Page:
You should compare your options every year to make sure you’re on the best tariff possible. It’s estimated there are 11 million households (50% of all UK households) currently on a standard tariff who will be impacted by this cap, but they and other households could save far more by switching today. Our research estimates that consumers that have relied on the cap to keep their bills down will have paid £613 more than those who have switched once a year since the cap’s introduction in January 2019.

How the price cap affects household energy bills

What you pay for your energy depends on the network charges in the region you live.

The price cap differs by region based on this. Although as is the case at a national level, there’s always a cheaper switchable tariff in each region.4.

Map pin


(none selected)

Price cap


Cheapest tariff




When there is increased demand, this triggers a rise in the wholesale prices paid by our energy suppliers – Ofgem increases the price cap to ensure these costs are passed on to consumers.

But the price of fixed-rate tariffs also reflects what’s happening to wholesale prices, and whilst energy prices have been rising again following a three-year low, substantial savings remain available to those who switch.

Why should I switch energy suppliers?

The easiest way to bring your bills down is to switch tariff. In fact, you could save at least £3065 on your energy bills when you compare energy tariffs with MoneySuperMarket.

Getting a quote only takes a few minutes. Just pop in your postcode and tell us about your energy usage. We’ll then scour the market to find the best deals for you, and show you how much you could save by switching with us. It really is that easy.

You’ll be able to compare quotes from across the market, from the Big Six to smaller companies as well as ‘green’ energy suppliers. Once you’ve found the deal you want, click through to the provider’s website to finalise your purchase and start saving.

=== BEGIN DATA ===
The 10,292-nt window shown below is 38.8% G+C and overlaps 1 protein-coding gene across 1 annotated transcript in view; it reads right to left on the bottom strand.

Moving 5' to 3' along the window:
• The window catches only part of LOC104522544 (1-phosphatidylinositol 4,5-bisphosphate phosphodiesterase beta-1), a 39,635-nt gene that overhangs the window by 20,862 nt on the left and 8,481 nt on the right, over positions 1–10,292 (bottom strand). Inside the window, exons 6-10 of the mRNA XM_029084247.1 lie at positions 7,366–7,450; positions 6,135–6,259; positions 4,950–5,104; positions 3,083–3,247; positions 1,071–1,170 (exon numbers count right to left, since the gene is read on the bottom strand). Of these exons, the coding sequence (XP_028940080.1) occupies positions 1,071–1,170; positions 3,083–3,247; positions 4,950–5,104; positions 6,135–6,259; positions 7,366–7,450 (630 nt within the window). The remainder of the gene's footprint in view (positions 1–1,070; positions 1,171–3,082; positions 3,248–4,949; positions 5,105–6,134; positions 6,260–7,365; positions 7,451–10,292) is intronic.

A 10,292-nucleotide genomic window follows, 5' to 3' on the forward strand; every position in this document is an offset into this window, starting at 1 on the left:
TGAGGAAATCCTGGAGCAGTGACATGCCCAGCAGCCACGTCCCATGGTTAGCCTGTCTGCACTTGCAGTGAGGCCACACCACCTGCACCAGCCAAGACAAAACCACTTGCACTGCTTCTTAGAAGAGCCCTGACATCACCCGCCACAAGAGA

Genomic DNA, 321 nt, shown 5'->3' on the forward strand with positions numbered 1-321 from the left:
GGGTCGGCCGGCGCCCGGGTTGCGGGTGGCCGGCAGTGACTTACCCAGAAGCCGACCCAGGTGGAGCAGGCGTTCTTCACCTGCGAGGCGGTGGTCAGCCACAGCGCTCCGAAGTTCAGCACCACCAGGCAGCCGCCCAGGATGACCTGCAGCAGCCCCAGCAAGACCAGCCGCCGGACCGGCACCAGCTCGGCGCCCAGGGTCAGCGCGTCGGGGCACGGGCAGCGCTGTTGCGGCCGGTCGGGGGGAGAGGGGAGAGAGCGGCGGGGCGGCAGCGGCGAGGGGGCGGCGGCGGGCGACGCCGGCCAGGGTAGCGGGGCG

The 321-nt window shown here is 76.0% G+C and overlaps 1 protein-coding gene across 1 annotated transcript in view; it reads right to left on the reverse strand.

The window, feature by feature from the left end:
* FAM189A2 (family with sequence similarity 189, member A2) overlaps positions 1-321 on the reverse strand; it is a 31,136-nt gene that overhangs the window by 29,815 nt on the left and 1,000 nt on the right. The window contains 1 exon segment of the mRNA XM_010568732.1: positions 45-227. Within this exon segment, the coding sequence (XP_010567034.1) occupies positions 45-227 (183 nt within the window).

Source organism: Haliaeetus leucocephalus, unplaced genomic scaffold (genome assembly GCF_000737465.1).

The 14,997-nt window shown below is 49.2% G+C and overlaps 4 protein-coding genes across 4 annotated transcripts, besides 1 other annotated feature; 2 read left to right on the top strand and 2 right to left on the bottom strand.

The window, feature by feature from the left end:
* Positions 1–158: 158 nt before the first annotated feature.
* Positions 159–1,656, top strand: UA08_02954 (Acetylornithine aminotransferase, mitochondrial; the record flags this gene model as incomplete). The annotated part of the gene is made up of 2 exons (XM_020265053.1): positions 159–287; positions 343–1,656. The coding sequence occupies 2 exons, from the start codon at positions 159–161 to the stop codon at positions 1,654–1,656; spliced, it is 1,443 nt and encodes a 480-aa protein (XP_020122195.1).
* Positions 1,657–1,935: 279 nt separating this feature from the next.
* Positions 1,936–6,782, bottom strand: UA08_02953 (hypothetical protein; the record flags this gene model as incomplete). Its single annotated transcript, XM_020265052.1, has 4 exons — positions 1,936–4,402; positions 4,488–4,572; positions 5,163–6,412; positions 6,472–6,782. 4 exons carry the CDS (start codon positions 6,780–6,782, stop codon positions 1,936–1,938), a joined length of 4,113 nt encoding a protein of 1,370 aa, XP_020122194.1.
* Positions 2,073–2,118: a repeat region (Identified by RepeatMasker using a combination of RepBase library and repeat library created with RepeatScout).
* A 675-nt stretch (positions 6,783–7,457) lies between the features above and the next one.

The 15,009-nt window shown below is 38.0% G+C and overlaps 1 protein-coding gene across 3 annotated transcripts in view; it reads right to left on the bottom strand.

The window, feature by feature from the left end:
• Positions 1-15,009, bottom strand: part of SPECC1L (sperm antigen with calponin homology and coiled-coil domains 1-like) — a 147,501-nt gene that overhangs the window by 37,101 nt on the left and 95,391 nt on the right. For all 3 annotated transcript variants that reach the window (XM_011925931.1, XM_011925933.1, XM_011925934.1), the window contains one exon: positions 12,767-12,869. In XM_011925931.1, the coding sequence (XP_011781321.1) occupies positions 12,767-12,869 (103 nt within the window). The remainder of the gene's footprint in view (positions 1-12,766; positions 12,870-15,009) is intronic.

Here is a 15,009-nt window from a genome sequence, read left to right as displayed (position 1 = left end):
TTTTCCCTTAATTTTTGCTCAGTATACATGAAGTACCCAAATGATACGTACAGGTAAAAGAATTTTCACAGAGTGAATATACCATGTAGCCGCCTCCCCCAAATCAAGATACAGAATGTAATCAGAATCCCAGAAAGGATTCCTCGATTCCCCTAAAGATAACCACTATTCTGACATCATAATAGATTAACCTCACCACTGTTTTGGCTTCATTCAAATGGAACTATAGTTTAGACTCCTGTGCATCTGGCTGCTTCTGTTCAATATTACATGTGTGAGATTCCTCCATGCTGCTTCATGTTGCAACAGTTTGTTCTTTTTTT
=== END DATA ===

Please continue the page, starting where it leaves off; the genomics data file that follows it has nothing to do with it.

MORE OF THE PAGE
Thanks to the Energy Switch Guarantee, your new provider will take care of all the details. Your service won’t be interrupted, and you should be on your new tariff within 21 days. So you can sit back and relax, knowing you’re another step closer to Money Calm.

Sources and methodology

All energy price cap figures are sourced from Ofgem, where comparisons have been made to the number of cheaper tariffs in the market or savings against the price cap this refers to MoneySuperMarket tariffs as of 5th February 2021.

30% of consumers that applied to switch via MoneySuperMarket could save at least £306.38, March-December 2020. Excludes NI, CI & IOM

On 1 April 2020 Ofgem decreased the Typical Domestic Consumption Values (TDCVs) for electricity to reflect continued decreases in electricity consumption, TDCV’s for gas remain unchanged. The new values are factored in to the default tariff price cap and prepayment meter cap level therefore the caps announced prior to this date may not be directly comparable.

1 All price cap data and volume of UK households on a standard tariff provided by Ofgem.

2 MoneySuperMarket tariffs as at 5th February 2021.

3 Data if an Average Consumption Customer A switched to the average of the top 10 tariffs on 1st Jan 2019 (first day of price cap) and then switched again on 1/1/20 and 1/1/21 they would be £613 better off than Average Customer B (by 30th September 2021) who did nothing and paid at the price cap.

4 Cheapest switchable tariff by region as of 5th February 2021.

5 30% of consumers that applied to switch via MoneySuperMarket could save at least £306.38, March-December 2020. Excludes NI, CI & IOM.